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Seconded. It's such a good portrait. The way the workers talked about the change sticks with me years later.

Adding to the recommendations, I found Rother's Toyota Kata very valuable in understanding how to make Lean approaches work: https://en.wikipedia.org/wiki/Toyota_Kata

For applying it in software, I loved Mary Poppendieck's books, which are listed about half-way down the page here: http://www.poppendieck.com/

And for the math-inclined, Reinertsen's "Principles of Product Development Flow" is very insightful: https://www.amazon.com/Principles-Product-Development-Flow-G...




Thanks for Poppendieck and Reinertsen links.

As a fan of Drucker, Deming, Goldblatt... Today's "agile" has always confused me; I really don't understand when and why our profession jumped the shark.


I was part of the early "agile" community back before that name existed. Occasionally I'll talk with somebody from back then and ask them how they think things turned out. The general answer is, "Well this isn't what we intended, so I've moved on to other things." Which is basically my answer too.

My best guess as to how the shark-jumping happened: http://agilefocus.com/2011/02/21/agiles-second-chasm-and-how...

The TL;DR version is that once it went mainstream, Agile was defined by the mainstream, which was not looking for excellence. Aided vigorously, of course, by the certification scam that is Scrum, where meaningless credentials were profitably bestowed by people who had little incentive to tighten things up. And one thing I've realize in ensuing years is that a key element was the culture of managerialism, which is inimical to anything that might make a manager look bad or diminish his empire.


re managerialism: I used to complain that we geeks got no respect. What I'd give to be ignored and neglected again.

I'm going to chew on your "second chasm" notion. Thanks.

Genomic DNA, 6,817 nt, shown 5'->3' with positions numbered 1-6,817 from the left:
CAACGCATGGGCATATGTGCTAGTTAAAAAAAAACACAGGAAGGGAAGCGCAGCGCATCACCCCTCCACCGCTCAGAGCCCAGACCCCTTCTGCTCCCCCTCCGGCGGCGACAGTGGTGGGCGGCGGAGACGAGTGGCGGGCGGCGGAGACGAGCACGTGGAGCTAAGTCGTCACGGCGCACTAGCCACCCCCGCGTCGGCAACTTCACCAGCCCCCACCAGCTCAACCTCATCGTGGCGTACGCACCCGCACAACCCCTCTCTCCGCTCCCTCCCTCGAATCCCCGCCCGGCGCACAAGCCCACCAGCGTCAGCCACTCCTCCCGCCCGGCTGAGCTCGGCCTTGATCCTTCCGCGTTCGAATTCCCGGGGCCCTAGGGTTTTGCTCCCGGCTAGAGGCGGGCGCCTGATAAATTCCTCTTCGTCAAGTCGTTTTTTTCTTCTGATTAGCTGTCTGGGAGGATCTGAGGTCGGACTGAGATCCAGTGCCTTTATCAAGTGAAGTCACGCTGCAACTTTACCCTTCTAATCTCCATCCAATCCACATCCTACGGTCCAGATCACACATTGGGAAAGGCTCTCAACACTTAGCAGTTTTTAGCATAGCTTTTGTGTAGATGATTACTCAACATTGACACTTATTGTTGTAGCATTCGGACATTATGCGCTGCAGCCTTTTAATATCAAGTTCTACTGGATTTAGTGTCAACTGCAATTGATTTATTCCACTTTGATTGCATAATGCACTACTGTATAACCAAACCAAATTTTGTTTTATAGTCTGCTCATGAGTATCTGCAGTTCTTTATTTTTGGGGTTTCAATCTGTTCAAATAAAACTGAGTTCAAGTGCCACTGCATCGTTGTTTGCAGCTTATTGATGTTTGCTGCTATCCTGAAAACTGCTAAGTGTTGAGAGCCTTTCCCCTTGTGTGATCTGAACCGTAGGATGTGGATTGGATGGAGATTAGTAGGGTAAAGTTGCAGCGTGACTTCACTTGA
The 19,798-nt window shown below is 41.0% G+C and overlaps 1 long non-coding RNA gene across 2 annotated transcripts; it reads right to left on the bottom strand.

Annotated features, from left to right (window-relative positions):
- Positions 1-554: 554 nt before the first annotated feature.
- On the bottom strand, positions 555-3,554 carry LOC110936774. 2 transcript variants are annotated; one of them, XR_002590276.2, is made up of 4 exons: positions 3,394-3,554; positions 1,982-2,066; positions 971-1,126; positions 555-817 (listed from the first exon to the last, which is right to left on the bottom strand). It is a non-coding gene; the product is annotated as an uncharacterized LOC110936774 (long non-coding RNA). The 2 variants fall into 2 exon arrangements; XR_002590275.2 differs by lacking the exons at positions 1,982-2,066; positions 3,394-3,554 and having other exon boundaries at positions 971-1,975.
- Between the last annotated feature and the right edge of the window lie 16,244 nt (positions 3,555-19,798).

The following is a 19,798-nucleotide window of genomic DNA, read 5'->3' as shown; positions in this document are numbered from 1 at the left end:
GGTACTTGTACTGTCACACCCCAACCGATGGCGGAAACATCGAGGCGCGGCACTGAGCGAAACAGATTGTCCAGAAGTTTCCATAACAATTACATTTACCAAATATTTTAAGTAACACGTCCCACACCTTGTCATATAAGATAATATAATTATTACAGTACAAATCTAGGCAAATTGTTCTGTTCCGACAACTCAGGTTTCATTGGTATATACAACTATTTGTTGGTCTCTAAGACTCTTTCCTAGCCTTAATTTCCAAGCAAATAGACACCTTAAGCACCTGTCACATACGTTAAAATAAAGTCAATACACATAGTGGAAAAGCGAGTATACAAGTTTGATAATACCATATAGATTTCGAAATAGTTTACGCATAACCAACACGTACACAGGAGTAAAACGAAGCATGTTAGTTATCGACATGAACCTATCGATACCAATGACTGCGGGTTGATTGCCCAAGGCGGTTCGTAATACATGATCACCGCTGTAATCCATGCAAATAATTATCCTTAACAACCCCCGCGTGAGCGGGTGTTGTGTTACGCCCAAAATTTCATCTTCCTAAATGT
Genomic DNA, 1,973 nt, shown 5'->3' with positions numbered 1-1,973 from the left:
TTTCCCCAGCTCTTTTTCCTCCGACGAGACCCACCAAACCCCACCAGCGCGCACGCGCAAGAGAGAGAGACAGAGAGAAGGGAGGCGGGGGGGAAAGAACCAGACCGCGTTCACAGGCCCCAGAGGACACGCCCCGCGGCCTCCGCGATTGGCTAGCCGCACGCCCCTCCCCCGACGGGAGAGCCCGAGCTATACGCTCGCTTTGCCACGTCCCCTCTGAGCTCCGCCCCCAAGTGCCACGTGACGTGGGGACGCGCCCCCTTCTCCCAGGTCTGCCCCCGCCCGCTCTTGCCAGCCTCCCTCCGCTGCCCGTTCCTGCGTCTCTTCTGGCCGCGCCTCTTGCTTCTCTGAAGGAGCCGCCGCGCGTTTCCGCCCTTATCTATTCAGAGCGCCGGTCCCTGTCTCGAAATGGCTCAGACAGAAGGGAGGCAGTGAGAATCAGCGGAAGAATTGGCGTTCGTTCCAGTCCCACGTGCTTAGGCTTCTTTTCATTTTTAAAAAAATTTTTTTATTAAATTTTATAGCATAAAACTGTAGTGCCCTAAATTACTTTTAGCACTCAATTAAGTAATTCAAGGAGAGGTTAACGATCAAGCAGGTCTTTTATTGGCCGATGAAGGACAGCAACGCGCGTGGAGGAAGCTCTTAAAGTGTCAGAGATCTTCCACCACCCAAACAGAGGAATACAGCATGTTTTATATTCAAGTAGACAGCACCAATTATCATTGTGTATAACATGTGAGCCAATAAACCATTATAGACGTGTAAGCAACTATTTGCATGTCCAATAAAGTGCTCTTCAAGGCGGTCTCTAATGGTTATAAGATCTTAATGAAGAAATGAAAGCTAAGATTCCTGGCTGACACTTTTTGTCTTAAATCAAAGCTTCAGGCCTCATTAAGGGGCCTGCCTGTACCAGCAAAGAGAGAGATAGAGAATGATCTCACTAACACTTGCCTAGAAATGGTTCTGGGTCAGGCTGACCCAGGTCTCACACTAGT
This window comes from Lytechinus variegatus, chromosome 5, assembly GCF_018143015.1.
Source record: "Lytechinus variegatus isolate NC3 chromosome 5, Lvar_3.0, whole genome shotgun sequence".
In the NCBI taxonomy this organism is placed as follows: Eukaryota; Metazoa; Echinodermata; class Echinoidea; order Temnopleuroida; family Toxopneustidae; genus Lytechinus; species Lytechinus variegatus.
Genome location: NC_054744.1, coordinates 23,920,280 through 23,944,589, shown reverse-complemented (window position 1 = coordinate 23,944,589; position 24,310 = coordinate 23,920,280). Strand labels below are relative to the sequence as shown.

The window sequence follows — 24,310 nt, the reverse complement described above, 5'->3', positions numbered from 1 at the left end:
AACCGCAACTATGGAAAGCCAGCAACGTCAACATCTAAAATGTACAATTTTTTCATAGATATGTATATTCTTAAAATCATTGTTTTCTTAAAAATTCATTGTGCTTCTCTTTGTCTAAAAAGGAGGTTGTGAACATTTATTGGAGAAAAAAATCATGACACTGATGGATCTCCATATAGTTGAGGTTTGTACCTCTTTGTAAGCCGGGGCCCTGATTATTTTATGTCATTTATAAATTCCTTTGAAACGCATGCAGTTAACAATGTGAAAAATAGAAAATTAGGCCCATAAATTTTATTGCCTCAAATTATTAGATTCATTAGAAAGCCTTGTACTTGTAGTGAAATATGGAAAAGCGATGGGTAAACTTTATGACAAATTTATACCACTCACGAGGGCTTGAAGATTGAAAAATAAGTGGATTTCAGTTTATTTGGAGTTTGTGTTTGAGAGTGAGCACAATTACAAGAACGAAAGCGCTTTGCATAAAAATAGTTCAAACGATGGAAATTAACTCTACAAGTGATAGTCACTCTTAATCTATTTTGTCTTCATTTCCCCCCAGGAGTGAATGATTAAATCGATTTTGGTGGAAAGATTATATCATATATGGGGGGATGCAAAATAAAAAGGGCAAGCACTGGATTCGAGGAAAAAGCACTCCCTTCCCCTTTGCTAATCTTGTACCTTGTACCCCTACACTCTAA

Maybe it's just how things go. Fads, "selling out", poseurs, fashion, lost in translation, etc. Uncle Bob also references the rapid growth of our profession, where warm bodies are added faster than best practices can percolate.

To do list item: Maybe Everett's Diffusion of Innovations talks about this.

I've been getting a lot out of David Graeber's books, most recently The Democracy Project and Utopia of Rules. They're the first description of workplace democracy (collaboration, empowerment) which matches my own experiences. Back then, I was just kinda winging it (eg "What would Drucker do?"), because I really didn't have a lot other options.

Graeber considers the paradoxes better than most sages. eg How a movement begats its own destruction.

I keep thinking about that cliche of how anything taken to its logical extreme becomes it's own opposite, related to an abundance in one area causes a deficit in another.

Bringing us back to Goldblatt's Theory of Constraints. All balance is completely lost with all the players trying to hyper optimize their own little corner. Worse, "rationalists" weaponize fallacies like "beware the slippery slope!" to actively reject any kind of nuance, moderation, judgement, balance.

Thanks for listening. Trying to articulate my grievance helps me organize my thoughts.

--

Oh. One parting thought. I'm trying find a rhetorical basis for advocating moderation, proportional solutions. Something akin to rational altruism. I want a mashup of algorithms, game theory, and hedges (eg basket of investments, NPV) to guide decision making and governance. To make it okay to do 100 crazy ideas, because maybe 3 will hit the jackpot. To make it okay to try a variety of mitigations, because there is no one right-sized solution. Etc.


Ah, I haven't had a chance to read much Graeber. Although I appreciated his notion of bullshit jobs; it sums up a lot. And good luck with your quest! Feel free to drop me a line if you get anywhere.




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